There are plenty of other dopers who haven’t won any of the three races but who have had top finishes in some or all of them. Thomas Dekker tested positive for EPO in 2009 and is currently serving a two year suspension. Christian Pfannberger tested positive for testosterone for the second time in his career in 2009 and has now been banned for life. Matthias Kessler tested positive for testosterone use in 2007 and was subsequently fired by his team. Patrick Sinkewitz tested positive for testosterone in the 2007 Tour and was banned for a year. Finally, Ricardo Riccó, everyone’s favourite doper, tested positive for CERA at the Tour in 2008 and has only just returned to racing.
It makes for pretty grim reading. Looking back over the history of any race, there are bound to be dopers who have won, dopers who have finished on the podium and dopers who simply shaped the race, but the Ardennes classics are surely the worst-hit set of races. If the results of all the dopers were to be wiped from the record books, needless to say the history of the Ardennes classics would have a very different look. Andy Schleck would be adding Fléche Wallonne to his victory in Liége-Bastogne-Liége last year. Frank Schleck and Samuel Sanchez would both have won Liége-Bastogne-Liége twice, while Jens Voigt would have won his first monument classic in 2005. Paolo Bettini would have won Amstel Gold twice in 2004 and 2007, a race he never actually won and alarmingly, Lance Armstrong would have won Amstel Gold in 2003 despite finishing only 8th on the day.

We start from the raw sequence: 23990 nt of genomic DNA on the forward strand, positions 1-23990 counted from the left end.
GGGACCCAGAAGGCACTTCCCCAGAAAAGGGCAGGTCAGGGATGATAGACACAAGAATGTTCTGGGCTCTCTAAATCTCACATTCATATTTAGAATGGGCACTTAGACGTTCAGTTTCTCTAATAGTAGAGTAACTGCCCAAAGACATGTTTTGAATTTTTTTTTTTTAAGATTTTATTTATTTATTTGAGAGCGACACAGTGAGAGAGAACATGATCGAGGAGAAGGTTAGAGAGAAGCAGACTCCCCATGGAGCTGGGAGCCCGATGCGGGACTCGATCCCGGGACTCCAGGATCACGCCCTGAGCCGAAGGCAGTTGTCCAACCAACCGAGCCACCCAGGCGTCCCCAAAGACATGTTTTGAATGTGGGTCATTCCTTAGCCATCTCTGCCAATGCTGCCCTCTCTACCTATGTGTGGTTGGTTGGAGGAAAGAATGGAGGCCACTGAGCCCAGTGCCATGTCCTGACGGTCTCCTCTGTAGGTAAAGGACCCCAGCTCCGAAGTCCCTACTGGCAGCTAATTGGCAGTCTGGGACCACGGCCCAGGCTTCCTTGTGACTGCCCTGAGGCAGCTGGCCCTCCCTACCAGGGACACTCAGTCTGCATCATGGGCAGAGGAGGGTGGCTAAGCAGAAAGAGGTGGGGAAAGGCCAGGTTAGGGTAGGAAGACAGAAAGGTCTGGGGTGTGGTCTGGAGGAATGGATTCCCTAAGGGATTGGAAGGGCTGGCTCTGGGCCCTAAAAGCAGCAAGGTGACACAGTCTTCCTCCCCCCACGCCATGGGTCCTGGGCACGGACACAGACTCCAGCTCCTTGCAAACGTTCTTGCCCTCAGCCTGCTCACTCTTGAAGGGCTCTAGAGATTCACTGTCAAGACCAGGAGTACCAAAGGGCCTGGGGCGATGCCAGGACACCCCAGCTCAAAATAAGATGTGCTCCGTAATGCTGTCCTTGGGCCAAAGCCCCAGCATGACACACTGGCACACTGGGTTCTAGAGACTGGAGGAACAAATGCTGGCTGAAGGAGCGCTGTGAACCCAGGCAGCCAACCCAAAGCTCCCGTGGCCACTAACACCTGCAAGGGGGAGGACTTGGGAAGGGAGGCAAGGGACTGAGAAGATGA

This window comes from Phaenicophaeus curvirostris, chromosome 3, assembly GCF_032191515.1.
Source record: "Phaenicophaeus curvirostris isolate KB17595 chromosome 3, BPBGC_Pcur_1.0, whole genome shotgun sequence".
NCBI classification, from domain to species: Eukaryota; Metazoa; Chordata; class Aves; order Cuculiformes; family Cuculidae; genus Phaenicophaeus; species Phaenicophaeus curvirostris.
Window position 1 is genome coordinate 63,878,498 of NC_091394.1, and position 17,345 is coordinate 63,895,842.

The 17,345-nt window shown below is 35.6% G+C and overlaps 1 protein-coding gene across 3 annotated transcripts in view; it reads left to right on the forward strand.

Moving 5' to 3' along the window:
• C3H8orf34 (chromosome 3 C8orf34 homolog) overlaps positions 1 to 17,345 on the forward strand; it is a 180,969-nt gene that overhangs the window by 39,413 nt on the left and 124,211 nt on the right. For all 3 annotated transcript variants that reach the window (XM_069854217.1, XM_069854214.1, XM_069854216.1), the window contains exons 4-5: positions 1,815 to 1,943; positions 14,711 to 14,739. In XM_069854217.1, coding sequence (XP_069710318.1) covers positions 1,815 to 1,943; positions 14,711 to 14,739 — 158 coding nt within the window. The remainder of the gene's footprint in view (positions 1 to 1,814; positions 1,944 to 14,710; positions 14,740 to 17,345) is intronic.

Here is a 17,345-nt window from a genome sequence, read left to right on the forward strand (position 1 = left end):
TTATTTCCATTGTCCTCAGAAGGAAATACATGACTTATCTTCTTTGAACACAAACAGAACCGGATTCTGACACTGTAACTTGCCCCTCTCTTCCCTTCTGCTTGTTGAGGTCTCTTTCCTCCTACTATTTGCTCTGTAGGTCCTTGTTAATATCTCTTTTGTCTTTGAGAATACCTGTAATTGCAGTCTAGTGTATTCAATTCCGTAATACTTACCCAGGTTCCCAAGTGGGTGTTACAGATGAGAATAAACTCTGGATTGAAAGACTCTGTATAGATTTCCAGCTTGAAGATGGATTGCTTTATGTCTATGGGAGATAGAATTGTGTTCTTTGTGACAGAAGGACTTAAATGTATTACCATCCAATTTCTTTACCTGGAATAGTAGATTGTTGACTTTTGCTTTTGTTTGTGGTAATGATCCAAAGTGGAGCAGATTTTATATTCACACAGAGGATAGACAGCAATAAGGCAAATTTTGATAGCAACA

But all this what-ifness is a pointless game. Time is better spent looking to the future and to riders who win whilst racing clean. As Lionel Birnie also said this week:
It’d be great if Valverde won none [of the Ardennes classics] and the races were won by riders the sport can be proud to hail as champions.
Well, I think Mr. Birnie got his wish last Sunday as Phillipe Gilbert was first up the final ascent of the Cauberg to claim his first Ardennes classic. In doing so he became the first rider ever to have won Paris-Tours, the Tour of Lombardy and Amstel Gold (this bit of trivia is mostly due to the fact that Eddy Merckx never won Paris-Tours). Gilbert is also only the third rider after Rik van Looy and Francesco Moser to have won the two autumn classics along with any of the Ardennes classics. In a previous post I trumpeted the capability of Gilbert to win every classic, although he has said since that he will never win Paris-Roubaix. He is currently on an incredible run in the classics. Of the last 11 major classics he has competed in, he has finished in the top 10 in all but one of them.